PhD Defence Qiong Bao
Mar 18, 2016
Agoralaan Gebouw D
On Friday, March 18, 2016, Qiong Bao defends her PhD entitled ‘Activity-based Travel Demand Forecasting using FEATHERS: Model Extension, Evaluation, and Execution’. The title slightly indicates the content of her PhD. Qiong Bao evaluated and extended the existing FEATHERS framework and demonstrated the updated version.
Please confirm your attendance at the defence and/or reception via email@example.com before the 10th of March.
Rapid growth of traffic volume has resulted in continuously increasing social, economic and environmental problems. To achieve a sustainable development of our modern transportation systems, the originally supply-oriented focus of transportation planning has expanded to include the objective of addressing accessibility needs and problems by managing travel demand within the available transportation supply. As a consequence, more and more research attention should be paid to travel demand analysis.
FEATHERS (The Forecasting Evolutionary Activity-Travel of Households and their Environmental RepercussionS), developed by the Transportation Research Institute (IMOB) of Hasselt University, is a promising activity-based modeling framework for travel demand forecasting. In this dissertation research, Qiong Bao aims to apply this framework for real-life travel demand forecasting in a more detailed, more reliable, and more practical way.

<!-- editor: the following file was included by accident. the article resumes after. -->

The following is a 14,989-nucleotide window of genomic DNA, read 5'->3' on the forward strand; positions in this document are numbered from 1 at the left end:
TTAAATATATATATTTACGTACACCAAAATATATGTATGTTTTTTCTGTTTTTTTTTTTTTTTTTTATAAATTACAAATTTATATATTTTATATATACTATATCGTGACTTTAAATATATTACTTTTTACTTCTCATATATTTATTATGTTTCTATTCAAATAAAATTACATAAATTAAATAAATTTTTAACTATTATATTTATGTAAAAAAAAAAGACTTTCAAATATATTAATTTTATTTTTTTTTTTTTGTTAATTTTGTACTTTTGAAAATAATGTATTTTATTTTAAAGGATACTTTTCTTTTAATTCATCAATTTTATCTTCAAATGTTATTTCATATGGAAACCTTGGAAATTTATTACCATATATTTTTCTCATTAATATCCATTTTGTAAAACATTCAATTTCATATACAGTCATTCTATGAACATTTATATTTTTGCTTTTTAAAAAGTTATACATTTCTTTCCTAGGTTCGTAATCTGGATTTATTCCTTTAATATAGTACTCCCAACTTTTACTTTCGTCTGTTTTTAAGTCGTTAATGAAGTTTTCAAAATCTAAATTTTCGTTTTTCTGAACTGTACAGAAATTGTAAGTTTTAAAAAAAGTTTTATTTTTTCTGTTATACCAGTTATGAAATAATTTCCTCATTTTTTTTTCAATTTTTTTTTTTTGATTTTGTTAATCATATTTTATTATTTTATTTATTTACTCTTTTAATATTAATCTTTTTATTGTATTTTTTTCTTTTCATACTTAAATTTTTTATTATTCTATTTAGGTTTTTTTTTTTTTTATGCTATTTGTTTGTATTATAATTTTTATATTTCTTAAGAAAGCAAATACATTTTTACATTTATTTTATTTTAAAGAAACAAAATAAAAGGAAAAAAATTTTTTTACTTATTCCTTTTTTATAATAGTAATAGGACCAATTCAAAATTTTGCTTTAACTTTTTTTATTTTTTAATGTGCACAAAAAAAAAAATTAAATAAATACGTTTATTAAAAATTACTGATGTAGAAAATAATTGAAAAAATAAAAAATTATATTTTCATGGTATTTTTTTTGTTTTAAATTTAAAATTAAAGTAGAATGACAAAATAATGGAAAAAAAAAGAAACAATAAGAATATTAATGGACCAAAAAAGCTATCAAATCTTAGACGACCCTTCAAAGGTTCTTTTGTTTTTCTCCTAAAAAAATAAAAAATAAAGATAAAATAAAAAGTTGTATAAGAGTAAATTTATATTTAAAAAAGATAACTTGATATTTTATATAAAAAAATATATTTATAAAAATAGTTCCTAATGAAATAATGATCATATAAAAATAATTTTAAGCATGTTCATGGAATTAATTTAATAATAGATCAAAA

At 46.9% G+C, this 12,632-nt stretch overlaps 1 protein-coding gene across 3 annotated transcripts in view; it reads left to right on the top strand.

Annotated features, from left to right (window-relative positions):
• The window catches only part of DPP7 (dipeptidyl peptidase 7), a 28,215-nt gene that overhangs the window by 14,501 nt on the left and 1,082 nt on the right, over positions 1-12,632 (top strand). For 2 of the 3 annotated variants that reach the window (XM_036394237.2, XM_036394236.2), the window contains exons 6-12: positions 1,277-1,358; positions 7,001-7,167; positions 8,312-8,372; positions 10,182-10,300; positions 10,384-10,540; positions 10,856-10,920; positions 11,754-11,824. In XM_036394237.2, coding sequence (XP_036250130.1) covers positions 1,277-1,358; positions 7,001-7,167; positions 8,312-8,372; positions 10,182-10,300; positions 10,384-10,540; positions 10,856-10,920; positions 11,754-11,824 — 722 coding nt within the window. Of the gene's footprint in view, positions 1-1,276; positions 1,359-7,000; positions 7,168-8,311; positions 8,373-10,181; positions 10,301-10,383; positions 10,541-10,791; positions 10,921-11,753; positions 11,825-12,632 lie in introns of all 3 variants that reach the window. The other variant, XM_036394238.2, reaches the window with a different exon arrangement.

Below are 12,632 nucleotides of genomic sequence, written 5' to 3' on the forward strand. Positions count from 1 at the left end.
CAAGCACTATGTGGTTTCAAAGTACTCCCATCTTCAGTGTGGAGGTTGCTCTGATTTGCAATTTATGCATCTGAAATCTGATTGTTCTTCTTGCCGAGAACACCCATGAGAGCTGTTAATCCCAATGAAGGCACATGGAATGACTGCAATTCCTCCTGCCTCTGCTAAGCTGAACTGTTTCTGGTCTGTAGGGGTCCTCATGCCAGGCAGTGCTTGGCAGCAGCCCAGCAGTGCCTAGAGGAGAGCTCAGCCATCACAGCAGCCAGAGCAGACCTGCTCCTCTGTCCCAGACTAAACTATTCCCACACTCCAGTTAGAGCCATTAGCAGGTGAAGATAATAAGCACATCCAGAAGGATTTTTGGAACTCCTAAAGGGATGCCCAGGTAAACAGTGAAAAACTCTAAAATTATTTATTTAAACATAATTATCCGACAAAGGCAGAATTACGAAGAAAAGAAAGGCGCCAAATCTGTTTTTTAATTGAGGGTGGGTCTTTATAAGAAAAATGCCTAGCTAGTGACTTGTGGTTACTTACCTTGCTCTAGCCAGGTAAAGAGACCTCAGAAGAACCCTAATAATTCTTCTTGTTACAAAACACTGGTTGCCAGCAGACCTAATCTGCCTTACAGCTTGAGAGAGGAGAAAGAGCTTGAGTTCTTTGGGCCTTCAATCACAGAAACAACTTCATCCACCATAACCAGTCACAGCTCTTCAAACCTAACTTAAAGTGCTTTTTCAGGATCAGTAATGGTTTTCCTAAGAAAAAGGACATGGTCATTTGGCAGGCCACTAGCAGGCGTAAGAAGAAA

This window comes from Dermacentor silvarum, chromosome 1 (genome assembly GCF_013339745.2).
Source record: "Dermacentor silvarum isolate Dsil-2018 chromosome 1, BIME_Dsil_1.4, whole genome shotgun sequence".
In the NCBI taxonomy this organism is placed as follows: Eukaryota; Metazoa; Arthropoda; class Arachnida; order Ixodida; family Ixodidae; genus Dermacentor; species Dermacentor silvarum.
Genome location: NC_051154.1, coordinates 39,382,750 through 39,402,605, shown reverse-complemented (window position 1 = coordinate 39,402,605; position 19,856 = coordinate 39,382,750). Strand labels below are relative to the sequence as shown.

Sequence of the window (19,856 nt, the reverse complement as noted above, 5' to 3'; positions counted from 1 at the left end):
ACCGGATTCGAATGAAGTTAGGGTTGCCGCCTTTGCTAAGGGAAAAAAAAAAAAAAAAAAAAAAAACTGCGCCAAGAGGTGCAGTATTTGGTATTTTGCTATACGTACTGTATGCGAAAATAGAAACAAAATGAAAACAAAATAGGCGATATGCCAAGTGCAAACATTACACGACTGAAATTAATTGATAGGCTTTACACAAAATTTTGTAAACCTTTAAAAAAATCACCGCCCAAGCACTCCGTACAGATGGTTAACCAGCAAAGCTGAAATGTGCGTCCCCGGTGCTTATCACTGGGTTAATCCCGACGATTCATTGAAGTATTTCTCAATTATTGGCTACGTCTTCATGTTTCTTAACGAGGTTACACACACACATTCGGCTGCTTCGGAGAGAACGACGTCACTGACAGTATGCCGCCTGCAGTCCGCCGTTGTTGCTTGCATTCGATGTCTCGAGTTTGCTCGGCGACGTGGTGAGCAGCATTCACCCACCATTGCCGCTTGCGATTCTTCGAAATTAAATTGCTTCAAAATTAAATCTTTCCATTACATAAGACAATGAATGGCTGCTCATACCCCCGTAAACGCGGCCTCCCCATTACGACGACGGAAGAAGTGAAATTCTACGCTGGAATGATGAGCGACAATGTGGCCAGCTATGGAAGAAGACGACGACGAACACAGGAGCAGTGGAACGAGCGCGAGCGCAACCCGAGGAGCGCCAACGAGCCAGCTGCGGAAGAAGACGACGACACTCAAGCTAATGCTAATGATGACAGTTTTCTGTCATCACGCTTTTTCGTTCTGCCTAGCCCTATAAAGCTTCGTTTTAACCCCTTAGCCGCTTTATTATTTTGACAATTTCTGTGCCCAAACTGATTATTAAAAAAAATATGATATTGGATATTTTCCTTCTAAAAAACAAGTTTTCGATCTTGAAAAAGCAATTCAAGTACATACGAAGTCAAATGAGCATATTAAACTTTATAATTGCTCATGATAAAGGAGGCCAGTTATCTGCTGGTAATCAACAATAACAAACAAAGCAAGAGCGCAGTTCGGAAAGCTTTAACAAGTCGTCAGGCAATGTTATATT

She extended the FEATHERS framework to a more disaggregated geographical zoning system, so that a more detailed travel demand information can be expected. Currently, the most detailed travel demand data can be obtained at the Subzone level, which consists of 2,386 virtual units with an average area of 5.8 km2. In order to satisfy the needs of some small-scale research, a Building Block (BB) layer is introduced, which is the most detailed geographical level currently applicable in Belgium consisting of 10,521 units with an average area of 1.3 km2.
As model evaluation, she investigated different types of uncertainties stemmed from applying FEATHERS. She explores the possibility of restraining the size of the study area to reduce the computation time when applying FEATHERS. Finally, she illustrates how the updated FEATHERS framework can be applied for real-life transportation planning and forecasting. Here, the potential impact of light rail initiatives on travel demand at a local network in Flanders is used for demonstration.
|Promoter||Prof. dr. Davy Janssens|
|Co-promoters||Prof. dr. ir. Tom Bellemans
Prof. dr. Geert Wets
|Date||vrijdag 18 maart 2016 om 14.30u|
UHasselt (campus Diepenbeek)